FIG. 5 illustrates in more detail an exemplary sequence of address translation operations. A region of a graphics surface is generated by a drawing engine 505 and has (x, y, z) coordinates (for the case that graphics surface region is a two dimensional surface, it has x, y) coordinates). A first address translation 510 is performed to map the graphics surface region to a one-dimensional virtual address (VA) space. The first address translation may comprise a conventional pitch memory format. However, as described in U.S. patent Ser. No. 11/393,621, first address translation 510 may alternatively comprise a block-linear format to generate virtual addresses, which is described below in more detail. A second address translation 520 is performed to translate the virtual address to a physical address (PA). For example, upper bits of the virtual address may be used to lookup a page number and lower bits may be used to form the physical address, where the physical address is a unique number for each byte in memory. A third address translation 530 generates a raw address from the physical address. The raw address includes the collection of fields needed to uniquely locate each byte in the DRAMs. In particular, the raw address includes a partition number (and also sub-partition number, if a sub-partition is included) and a row-bank-column (RBC addresses) within a particular DRAM. The third translation 530 to determine the raw address may, for example, utilize information in a page table entry specifying a data “kind” describing one or more formats for packing tile data (e.g., intra-tile packing). That is the page table entry provides auxiliary information describing the organization of raw graphics data in memory. As examples, a PTE may comprise fields indicating a compression mode, a multi-sample format, and one or more tile data formats. As described below in more detail, in one embodiment a PTE may also include fields to support utilization of non-power of two numbers of DRAMs, such as a partition stride field to indicate units of contiguous memory stored within each partition, a partition offset field to adjust the partition number for the start of a page, and a bank swizzle field to perform bank swizzling for non-power of two numbers of DRAMs. It will also be understood that it is contemplated that more generally PTE fields may be provided to provide other types of information useful for performing address translation to optimize the use of a partitioned memory having a non-power of two number of DRAMs.

In one embodiment of a block-linear memory format a graphics surface is mapped according to a hierarchical sequence of nested loops of gobs (sub-blocks), blocks, rows of blocks, and a whole surface to perform the mapping between spatial coordinates to virtual addresses. The gob is a selected number of lines tall (e.g., 4 or 8, depending on the implementation) and has a selected byte width (e.g., 64 B) A gob also preferably corresponds to an integer number of DRAM atoms for accessing an individual DRAM. A packing choice may be specified by a page kind field in a page table entry. As illustrated in FIG. 6, a gob corresponds to a rectangular region of memory, such as 256 bytes in virtual address space, which is a minimum unit of allocation of a block-linear surface in virtual address space. An individual gob may also correspond in size to that of a tile or small number of tiles. If a pixel requires 4 B of storage, a 256 B gob represents a 16 by 4 pixel region of a 2D surface. A gob is preferably 256 bytes aligned to 256 B such that a gob never crosses a MMU page boundary. As illustrated in FIG. 7, a set of gobs are organized into a block. In particular, in one embodiment after the byte addresses of one gob are traversed the next gob down the block is traversed and so on until the block has been completely traversed. Blocks are further arranged in a specified order into rows, as illustrated in FIG. 8. Thus, after one block is traversed the next block is traversed in the row. Finally, as illustrated in FIG. 9, a whole surface is traversed through a sequence of rows. As previously described, a gob typically corresponds to one or more tiles and may be implemented with different numbers of lines. FIG. 10 illustrates a 64 B×8 line Gob corresponding to two tiles. Individual sub-sections of a Gob may be assigned to different sub-partitions A or B.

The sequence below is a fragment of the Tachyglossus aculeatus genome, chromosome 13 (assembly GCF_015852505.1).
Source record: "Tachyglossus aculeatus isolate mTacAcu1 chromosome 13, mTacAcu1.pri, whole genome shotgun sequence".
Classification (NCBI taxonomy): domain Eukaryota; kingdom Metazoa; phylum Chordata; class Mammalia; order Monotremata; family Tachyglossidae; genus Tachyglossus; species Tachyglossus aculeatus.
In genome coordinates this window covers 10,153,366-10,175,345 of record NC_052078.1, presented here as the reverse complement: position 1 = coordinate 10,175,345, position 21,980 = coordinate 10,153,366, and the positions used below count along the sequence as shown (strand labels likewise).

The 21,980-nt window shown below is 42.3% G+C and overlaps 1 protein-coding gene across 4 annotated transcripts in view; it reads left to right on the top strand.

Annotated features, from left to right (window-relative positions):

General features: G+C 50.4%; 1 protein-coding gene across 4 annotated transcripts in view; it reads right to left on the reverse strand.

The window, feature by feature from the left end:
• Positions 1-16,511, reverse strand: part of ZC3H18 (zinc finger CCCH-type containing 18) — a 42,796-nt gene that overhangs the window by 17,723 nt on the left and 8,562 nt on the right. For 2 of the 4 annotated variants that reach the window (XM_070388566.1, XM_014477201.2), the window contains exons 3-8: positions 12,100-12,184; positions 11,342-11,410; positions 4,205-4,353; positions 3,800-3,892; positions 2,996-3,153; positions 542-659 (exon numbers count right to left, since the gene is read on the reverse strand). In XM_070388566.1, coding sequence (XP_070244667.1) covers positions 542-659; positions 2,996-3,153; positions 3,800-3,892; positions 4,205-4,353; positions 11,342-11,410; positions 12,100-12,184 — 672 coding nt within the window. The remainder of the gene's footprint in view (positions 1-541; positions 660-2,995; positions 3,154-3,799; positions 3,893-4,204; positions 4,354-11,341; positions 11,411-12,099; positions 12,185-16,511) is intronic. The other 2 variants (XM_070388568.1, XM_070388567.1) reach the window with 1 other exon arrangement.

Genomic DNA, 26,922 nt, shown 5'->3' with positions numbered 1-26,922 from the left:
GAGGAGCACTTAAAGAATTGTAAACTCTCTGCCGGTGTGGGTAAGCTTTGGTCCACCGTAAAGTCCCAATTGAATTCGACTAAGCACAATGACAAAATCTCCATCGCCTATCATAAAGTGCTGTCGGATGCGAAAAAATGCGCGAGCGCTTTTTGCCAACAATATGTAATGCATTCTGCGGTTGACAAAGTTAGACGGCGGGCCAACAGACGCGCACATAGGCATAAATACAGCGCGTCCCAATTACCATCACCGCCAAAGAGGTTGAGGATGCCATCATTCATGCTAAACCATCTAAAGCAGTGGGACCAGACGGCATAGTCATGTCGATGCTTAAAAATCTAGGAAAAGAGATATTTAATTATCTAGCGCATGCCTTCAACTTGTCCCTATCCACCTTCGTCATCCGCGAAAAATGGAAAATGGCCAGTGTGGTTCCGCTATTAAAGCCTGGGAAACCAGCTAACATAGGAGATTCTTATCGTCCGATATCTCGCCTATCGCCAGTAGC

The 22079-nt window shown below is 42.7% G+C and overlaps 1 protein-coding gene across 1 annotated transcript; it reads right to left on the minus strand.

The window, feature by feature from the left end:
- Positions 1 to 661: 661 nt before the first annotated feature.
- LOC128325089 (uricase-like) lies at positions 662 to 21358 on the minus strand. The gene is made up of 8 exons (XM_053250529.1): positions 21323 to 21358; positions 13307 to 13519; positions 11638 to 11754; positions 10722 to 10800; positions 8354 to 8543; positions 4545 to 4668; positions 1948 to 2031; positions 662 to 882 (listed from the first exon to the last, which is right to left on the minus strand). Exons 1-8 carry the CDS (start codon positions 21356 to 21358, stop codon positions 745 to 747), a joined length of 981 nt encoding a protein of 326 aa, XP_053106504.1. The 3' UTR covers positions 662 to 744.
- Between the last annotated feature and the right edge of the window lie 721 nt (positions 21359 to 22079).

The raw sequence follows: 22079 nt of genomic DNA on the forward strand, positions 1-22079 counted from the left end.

The block-linear memory format maps graphics surfaces in a way that preserves attributes of the source data and which facilitates efficient access of data. In a block-linear format the block attributes may be selected to facilitate utilizing a non-power number of two DRAMs. As previously described in one embodiment virtual memory pages may be a power of two size or a non power of two size. In one embodiment the block height is always a power of two (e.g., 20, 21, 22, 24) number of gobs but the block width can be an integer number of gobs (e.g., 1, 2 or 3). In this implementation the virtual memory page width varies with the number of partitions.